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Ballistic Imaging 9–C TECHNICAL FEASIBILITY 9–C.1 Information Management Perspective At one basic level, a national RBID is technically feasible: Current and projected computer capabilities can handle the information flows associated with such a database. In our assessment, a national RBID would be a sizable but not insurmountable computational challenge and would be within the capacity of existing technology. The human workload necessary to process exhibits and acquire images would be formidable, but possible. In this section we describe this conclusion using basic calculations that—although “back of the envelope” in nature—are meant to be “worst case” projections. We include computational, networking, staffing, and physical requirements, and impose a number of stricter assumptions (beyond the general nature of the database) in making this analysis. These additional assumptions include: The work of collecting test-fired exhibits and acquiring images from them will be distributed across a small number of geographic sites. In this, we diverge from the New York CoBIS and Maryland MD-IBIS models, where routing of all database entries through a single site is tractable, and move toward the existing NIBIN model where computational infrastructure is divided across three sites (and entry dispersed over more than 200 localities). Economies of scale are maximized if the workers and machines are clustered into a dozen or less geographic centers. We will assume that there are 10 such data acquisition centers. Assume a data entry rate of samples from 1 million guns per year, and that image acquisition itself takes approximately 5 minutes. The 5-minute mark follows from our high-level assumption that cartridge cases, and not bullets, are to be imaged into the system, and is a plausible assumption with the current two-dimensional imaging standard. However, it may be an overly optimistic assumption for three-dimensional surface measurement, as it has developed to date (see Chapter 7), if that emerges as the imaging standard for the database. That said, the time needed to acquire three-dimensional measurement data has decreased significantly from the earliest efforts at imaging three-dimensional contours of bullets; with further refinement and automation, a 5-minute acquisition time is not unreasonable in the long run. Allow 5 minutes per entry for associated tasks, such as barcode reading, preparing and mounting the exhibits, and transporting exhibits between physical storage areas. Data collection for this national system would run 24 hours a day,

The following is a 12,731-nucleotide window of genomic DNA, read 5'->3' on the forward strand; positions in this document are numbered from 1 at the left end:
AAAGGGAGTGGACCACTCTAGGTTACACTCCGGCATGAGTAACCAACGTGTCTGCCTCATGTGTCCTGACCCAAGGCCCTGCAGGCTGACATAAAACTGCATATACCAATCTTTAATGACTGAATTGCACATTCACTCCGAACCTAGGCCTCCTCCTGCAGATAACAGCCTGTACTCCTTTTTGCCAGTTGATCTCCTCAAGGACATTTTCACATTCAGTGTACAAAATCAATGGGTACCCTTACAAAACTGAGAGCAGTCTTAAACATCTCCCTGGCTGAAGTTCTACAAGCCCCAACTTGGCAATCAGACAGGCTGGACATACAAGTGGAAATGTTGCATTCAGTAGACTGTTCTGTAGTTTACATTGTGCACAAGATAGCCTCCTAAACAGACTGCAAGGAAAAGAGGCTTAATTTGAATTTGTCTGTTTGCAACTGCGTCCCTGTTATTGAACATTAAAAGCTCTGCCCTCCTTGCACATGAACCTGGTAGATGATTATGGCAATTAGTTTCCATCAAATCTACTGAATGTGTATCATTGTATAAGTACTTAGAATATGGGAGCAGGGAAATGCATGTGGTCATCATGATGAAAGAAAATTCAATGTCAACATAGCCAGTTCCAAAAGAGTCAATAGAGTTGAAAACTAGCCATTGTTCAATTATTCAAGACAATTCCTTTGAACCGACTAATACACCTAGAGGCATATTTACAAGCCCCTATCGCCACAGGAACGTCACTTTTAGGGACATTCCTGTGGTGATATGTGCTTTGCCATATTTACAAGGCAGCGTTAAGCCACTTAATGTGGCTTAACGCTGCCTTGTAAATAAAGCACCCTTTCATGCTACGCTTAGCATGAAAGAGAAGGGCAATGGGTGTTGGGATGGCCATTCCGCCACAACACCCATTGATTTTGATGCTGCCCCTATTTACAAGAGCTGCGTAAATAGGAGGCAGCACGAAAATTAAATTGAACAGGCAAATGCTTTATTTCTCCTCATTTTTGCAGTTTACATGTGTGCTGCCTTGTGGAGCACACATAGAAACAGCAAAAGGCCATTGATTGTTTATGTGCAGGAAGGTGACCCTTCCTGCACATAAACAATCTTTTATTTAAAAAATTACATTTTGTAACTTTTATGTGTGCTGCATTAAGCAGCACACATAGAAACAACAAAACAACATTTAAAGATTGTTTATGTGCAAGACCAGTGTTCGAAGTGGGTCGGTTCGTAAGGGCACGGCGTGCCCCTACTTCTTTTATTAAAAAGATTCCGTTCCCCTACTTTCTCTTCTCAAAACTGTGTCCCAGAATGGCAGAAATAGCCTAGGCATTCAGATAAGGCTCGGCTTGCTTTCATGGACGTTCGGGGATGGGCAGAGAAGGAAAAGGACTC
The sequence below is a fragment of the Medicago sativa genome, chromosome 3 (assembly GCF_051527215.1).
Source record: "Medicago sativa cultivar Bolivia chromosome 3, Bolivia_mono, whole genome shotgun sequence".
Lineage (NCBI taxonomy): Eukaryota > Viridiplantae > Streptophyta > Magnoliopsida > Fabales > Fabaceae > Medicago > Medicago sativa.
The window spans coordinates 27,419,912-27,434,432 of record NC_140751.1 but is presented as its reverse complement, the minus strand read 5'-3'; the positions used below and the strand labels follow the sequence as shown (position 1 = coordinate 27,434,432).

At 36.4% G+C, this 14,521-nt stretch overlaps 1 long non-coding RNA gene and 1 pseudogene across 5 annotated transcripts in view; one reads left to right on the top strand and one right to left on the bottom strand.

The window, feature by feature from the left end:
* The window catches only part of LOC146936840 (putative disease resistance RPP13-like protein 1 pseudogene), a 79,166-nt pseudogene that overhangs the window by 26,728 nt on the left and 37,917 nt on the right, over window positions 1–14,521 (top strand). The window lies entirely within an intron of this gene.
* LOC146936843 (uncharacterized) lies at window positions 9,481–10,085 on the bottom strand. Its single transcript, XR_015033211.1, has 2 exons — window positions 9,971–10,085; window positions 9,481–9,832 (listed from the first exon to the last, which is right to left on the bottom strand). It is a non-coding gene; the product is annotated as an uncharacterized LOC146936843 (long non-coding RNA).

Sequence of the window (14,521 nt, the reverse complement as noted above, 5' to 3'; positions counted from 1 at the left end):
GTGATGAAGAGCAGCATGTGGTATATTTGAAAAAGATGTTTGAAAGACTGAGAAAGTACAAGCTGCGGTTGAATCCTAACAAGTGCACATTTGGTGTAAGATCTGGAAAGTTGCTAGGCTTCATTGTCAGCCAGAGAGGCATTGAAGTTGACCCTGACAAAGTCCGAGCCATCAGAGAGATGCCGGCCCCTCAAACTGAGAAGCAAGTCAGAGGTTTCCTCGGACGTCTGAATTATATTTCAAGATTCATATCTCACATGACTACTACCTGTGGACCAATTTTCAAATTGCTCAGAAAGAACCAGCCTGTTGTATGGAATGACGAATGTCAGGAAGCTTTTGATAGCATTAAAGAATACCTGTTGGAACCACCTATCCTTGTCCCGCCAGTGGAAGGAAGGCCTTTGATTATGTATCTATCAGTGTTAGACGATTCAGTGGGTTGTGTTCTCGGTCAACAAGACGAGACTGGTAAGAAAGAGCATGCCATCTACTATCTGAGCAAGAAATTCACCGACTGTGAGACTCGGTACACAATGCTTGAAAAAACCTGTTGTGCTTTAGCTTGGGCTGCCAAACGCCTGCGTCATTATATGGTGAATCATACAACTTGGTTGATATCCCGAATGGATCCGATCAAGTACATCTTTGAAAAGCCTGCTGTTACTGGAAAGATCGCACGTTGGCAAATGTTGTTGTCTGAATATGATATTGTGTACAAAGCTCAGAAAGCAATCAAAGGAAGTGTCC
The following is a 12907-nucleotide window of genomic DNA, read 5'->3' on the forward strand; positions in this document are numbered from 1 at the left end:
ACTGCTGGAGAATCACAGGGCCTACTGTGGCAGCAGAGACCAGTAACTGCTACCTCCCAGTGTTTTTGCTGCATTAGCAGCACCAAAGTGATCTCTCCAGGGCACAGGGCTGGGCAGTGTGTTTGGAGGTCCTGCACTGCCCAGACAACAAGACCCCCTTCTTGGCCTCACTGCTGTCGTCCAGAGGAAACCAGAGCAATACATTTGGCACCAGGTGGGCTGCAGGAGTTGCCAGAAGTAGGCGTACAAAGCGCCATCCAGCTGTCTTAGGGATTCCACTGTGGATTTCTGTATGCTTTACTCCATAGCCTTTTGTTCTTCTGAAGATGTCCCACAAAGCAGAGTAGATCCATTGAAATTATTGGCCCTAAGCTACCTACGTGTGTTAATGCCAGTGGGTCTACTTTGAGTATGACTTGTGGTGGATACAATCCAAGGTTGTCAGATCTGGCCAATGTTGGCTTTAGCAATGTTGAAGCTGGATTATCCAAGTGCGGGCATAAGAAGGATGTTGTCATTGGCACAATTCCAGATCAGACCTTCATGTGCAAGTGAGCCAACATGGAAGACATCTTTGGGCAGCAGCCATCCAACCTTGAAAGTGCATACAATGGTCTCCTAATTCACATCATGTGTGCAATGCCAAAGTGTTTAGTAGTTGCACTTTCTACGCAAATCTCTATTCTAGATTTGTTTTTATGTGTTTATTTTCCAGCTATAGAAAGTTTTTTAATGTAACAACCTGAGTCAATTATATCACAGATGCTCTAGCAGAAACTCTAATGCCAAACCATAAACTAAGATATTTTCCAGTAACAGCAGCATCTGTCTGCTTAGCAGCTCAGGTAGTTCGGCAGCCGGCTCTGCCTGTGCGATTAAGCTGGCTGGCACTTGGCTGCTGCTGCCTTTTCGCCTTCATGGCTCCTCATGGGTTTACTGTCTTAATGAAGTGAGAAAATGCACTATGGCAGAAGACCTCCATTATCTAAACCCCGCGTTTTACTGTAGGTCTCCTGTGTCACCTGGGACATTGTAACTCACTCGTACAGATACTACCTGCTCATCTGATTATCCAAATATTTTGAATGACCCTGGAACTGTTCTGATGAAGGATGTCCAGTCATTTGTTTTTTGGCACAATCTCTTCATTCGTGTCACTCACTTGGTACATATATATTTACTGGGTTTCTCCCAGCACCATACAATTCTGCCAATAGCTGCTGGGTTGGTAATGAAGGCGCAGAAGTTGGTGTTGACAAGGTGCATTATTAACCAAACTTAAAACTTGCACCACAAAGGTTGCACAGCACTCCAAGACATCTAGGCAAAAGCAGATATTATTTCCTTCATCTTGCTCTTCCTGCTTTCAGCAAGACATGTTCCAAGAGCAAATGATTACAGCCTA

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Ballistic Imaging 7 days a week. Timeliness of searches on the database requires round-the-clock operation. Under these assumptions, six guns or exhibits can be processed by a human operator each hour. Multiplied by 2,000 hours per year, this implies 12,000 guns processed per operator per year, and hence a human staff of at least 84 operators. A three-shift staff of 84 requires 28 data entry terminals; to allow headroom for maintenance (or equipment failures), this could be expanded to 40–42 data entry terminals. The rate at which queries are made of the national RBID—that exhibits are entered by state and local law enforcement agencies for comparison purposes with the database—will depend on local law enforcement acceptance and staff limitations. As described in previous chapters, large differences between jurisdiction in the effective use of the existing NIBIN system depends on differences in acceptance of the technology, hence the set of recommendations in Chapter 6 to enhance NIBIN by making it a more vital part of the investigative system. The actual use of New York’s CoBIS database, in terms of queries made, has been vastly short of expectations. Still, we have to assume that the presence of a national RBID would lead to the desire to conduct searches against it, as the technology is accepted and such searches become routine. Hence, for the purposes of this section, we assume 1,000 query exhibits are entered (nationwide) each day. It is expected that these searches will be done on an ad hoc basis, rather than in large batches. A reference image will be sent in parallel to a collection of geographically dispersed servers, over conventional networking, for comparison against stored images. The system’s ability to handle this throughput depends on the speed of the comparison process and the size of the database against which the reference image is compared. As we reiterate later in this chapter, a common logical flaw in considering a national RBID is looking at the large number of new guns produced annually (that would have to be entered in the database) and assuming that the system will automatically be swamped by the computational demands of performing one-against-millions comparisons. However, one would never do a straight comparison of one image against the entire database; like the current IBIS and NIBIN setup, some demographic filtering will inevitably be done to reduce the size of the comparison set. In addition to demographic filtering, similar subsetting may be done on the shape of the firing pin, gun entry and crime occurrence dates, gross features of the casing, and (perhaps) geographic region and proximity. Exactly how much of a reduction can be expected is an open question and would impact the computational requirements. If it can be assumed that reference images can be compared against stored images at a rate of 30 per second (on a PC-class machine), and that demographic subsetting can whittle down the comparison set of images to